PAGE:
Hope you have been able to get out and enjoy community events and festivals this summer. I look forward to Richmond’s River Lake Days this weekend and hope to see you at Saturday’s Grand Parade or around town.
As for legislative business, one of the biggest recent news items surrounds all the turmoil within the Minnesota Department of Human Services. Over the past week, four DHS leaders have resigned. The list includes the DHS commissioner, two deputy commissioners and the agency’s chief of staff. Before that, a 13-year medical director at DHS had his position eliminated.
And, all the while, DHS Inspector General Carolyn Ham has remained on leave as we await an investigation that was supposed to take place after state officials reported pervasive child care fraud exists in our state. Ham has collected more than $42,000 in salary while on investigative leave the last four months or so, but comments she made to the press just last Friday indicate the investigation still had not begun. The governor was asked about this on Monday and, while he said the investigation now is underway, he did not provide a clear answer regarding when it began. For all we know, it could have started that morning.
On top of that, the former DHS medical director who had his position eliminated called for an investigation by the Walz administration citing “systemic issues with the leadership culture of the agency” but that investigation also appears to be stuck in neutral or nonexistent.
The short of it is DHS – which consumes around one-third of our nearly $50 billion state budget – is in drastic need of action. Taxpayers deserve better leadership and greater transparency from their state government. It is unacceptable that details are not being provided regarding the scope and scale of circumstances at DHS.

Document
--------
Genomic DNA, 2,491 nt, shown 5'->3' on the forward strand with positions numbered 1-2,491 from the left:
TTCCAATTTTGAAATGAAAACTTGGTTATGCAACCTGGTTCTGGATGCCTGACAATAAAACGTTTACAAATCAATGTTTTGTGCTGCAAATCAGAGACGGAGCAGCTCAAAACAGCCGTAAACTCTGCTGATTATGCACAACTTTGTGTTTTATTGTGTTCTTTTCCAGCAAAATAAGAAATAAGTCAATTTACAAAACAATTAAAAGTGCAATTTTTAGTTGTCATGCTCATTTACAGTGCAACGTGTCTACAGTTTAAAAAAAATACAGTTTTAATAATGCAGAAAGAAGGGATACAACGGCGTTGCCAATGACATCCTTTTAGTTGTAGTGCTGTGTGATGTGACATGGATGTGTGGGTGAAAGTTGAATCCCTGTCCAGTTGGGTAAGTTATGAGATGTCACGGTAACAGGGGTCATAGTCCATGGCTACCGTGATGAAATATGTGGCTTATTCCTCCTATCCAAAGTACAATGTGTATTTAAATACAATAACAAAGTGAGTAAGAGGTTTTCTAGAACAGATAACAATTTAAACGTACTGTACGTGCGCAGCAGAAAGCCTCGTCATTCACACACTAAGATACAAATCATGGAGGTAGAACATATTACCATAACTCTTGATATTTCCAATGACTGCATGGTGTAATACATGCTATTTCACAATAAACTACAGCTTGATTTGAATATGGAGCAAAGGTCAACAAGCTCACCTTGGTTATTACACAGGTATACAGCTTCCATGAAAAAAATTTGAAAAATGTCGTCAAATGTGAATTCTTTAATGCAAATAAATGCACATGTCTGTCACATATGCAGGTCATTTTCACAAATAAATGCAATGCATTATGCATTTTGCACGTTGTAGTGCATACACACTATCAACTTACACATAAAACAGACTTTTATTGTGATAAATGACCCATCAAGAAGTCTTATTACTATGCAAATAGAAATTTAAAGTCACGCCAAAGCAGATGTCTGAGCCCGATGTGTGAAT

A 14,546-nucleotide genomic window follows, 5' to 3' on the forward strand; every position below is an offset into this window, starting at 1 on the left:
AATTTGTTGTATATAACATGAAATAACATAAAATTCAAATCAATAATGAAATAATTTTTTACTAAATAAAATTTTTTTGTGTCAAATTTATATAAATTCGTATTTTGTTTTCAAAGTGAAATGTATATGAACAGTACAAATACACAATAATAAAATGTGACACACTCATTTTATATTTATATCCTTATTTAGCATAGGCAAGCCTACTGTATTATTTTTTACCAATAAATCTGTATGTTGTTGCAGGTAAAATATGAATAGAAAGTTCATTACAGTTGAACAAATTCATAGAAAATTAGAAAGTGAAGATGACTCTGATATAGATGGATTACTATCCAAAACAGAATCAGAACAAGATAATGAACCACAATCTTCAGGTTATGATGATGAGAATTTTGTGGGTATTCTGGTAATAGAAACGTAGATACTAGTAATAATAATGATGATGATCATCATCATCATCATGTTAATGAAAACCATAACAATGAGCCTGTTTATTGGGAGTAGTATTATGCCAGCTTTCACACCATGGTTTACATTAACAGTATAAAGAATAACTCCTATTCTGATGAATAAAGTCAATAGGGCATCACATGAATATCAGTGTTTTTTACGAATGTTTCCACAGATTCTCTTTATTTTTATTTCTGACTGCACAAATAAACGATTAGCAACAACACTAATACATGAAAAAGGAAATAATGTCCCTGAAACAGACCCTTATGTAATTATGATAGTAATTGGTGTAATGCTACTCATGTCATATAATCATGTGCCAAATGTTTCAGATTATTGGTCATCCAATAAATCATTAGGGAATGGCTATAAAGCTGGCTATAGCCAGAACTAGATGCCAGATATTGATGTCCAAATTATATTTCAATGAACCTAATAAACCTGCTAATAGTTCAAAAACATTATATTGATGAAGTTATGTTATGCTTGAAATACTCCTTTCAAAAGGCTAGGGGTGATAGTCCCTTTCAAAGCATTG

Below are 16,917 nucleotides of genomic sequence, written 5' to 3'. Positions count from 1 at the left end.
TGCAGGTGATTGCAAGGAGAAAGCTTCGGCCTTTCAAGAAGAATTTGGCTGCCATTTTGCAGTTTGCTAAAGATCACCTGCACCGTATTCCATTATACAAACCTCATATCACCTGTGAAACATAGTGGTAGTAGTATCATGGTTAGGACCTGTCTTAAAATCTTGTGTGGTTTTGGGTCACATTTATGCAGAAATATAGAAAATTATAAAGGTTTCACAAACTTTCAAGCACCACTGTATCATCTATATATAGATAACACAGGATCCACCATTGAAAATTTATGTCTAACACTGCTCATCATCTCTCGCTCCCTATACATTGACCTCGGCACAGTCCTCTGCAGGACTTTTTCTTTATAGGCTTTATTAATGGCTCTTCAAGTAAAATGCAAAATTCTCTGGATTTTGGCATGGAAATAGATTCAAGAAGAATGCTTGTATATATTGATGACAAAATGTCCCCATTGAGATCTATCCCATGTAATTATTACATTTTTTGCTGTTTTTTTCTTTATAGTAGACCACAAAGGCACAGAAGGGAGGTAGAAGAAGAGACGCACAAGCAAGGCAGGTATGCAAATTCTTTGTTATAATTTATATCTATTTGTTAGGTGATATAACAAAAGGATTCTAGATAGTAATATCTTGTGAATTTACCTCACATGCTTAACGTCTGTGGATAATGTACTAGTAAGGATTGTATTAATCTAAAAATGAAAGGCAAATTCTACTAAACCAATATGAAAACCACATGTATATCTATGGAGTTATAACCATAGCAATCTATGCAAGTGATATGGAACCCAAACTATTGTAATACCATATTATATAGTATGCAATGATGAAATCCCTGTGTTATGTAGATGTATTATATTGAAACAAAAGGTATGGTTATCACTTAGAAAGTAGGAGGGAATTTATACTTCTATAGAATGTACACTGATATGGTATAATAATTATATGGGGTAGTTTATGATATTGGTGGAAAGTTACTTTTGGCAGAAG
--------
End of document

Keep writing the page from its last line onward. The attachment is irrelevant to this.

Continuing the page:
House Republicans last session offered a package of provisions to achieve five key goals in cutting out waste, fraud and abuse in child care and I personally authored legislation to tighten record keeping for child care assistance. This eye on reform should be expanded to encompass all of DHS and this series of events at the agency just might provide more incentive to get it done.
We don’t have time to lean on our shovels and admire the problems at DHS. It is time to dig in and House Republicans have submitted a letter to leaders of House Health and Human Services committees requesting hearings to examine DHS. Those meetings would be beneficial by shedding some light on the situation so we can follow up with appropriate reform in the 2020 legislative session. DHS receives billions of tax dollars to benefit approximately 20 percent of our population and we need to clean the slate to ensure people who need assistance receive it while also protecting taxpayers.
This is a developing situation, so stay tuned for more information as things bubble to the surface. I also may pass along info regarding local meetings I am attending. Until next time, I hope to see you at Richmond this weekend or elsewhere around the district.